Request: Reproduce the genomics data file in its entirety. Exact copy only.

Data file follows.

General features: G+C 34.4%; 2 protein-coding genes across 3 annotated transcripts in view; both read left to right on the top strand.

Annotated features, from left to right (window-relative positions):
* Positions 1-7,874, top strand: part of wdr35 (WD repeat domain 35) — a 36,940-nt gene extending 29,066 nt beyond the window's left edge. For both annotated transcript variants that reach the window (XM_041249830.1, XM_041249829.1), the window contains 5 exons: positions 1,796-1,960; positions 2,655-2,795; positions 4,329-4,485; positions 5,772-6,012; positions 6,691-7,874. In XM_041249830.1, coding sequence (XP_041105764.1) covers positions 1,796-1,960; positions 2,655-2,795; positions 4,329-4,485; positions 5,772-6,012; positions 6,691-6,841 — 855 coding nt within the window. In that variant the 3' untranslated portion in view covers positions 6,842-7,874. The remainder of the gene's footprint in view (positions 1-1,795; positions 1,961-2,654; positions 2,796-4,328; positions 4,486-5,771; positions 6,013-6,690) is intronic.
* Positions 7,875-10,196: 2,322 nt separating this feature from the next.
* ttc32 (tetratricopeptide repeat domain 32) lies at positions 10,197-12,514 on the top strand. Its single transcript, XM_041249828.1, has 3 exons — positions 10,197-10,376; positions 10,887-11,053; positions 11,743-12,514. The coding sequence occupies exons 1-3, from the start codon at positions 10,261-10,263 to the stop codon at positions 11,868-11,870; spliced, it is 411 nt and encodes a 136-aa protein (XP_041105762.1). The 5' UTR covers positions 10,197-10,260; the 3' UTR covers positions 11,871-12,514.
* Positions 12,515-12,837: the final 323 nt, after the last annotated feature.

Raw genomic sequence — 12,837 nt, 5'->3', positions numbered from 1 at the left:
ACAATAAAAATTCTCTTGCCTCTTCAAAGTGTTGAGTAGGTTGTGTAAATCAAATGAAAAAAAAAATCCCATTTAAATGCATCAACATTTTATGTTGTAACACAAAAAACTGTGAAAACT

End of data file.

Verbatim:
General features: G+C 34.4%; 2 protein-coding genes across 3 annotated transcripts in view; both read left to right on the top strand.

Annotated features, from left to right (window-relative positions):
* Positions 1-7,874, top strand: part of wdr35 (WD repeat domain 35) — a 36,940-nt gene extending 29,066 nt beyond the window's left edge. For both annotated transcript variants that reach the window (XM_041249830.1, XM_041249829.1), the window contains 5 exons: positions 1,796-1,960; positions 2,655-2,795; positions 4,329-4,485; positions 5,772-6,012; positions 6,691-7,874. In XM_041249830.1, coding sequence (XP_041105764.1) covers positions 1,796-1,960; positions 2,655-2,795; positions 4,329-4,485; positions 5,772-6,012; positions 6,691-6,841 — 855 coding nt within the window. In that variant the 3' untranslated portion in view covers positions 6,842-7,874. The remainder of the gene's footprint in view (positions 1-1,795; positions 1,961-2,654; positions 2,796-4,328; positions 4,486-5,771; positions 6,013-6,690) is intronic.
* Positions 7,875-10,196: 2,322 nt separating this feature from the next.
* ttc32 (tetratricopeptide repeat domain 32) lies at positions 10,197-12,514 on the top strand. Its single transcript, XM_041249828.1, has 3 exons — positions 10,197-10,376; positions 10,887-11,053; positions 11,743-12,514. The coding sequence occupies exons 1-3, from the start codon at positions 10,261-10,263 to the stop codon at positions 11,868-11,870; spliced, it is 411 nt and encodes a 136-aa protein (XP_041105762.1). The 5' UTR covers positions 10,197-10,260; the 3' UTR covers positions 11,871-12,514.
* Positions 12,515-12,837: the final 323 nt, after the last annotated feature.

Raw genomic sequence — 12,837 nt, 5'->3', positions numbered from 1 at the left:
ACAATAAAAATTCTCTTGCCTCTTCAAAGTGTTGAGTAGGTTGTGTAAATCAAATGAAAAAAAAAATCCCATTTAAATGCATCAACATTTTATGTTGTAACACAAAAAACTGTGAAAACT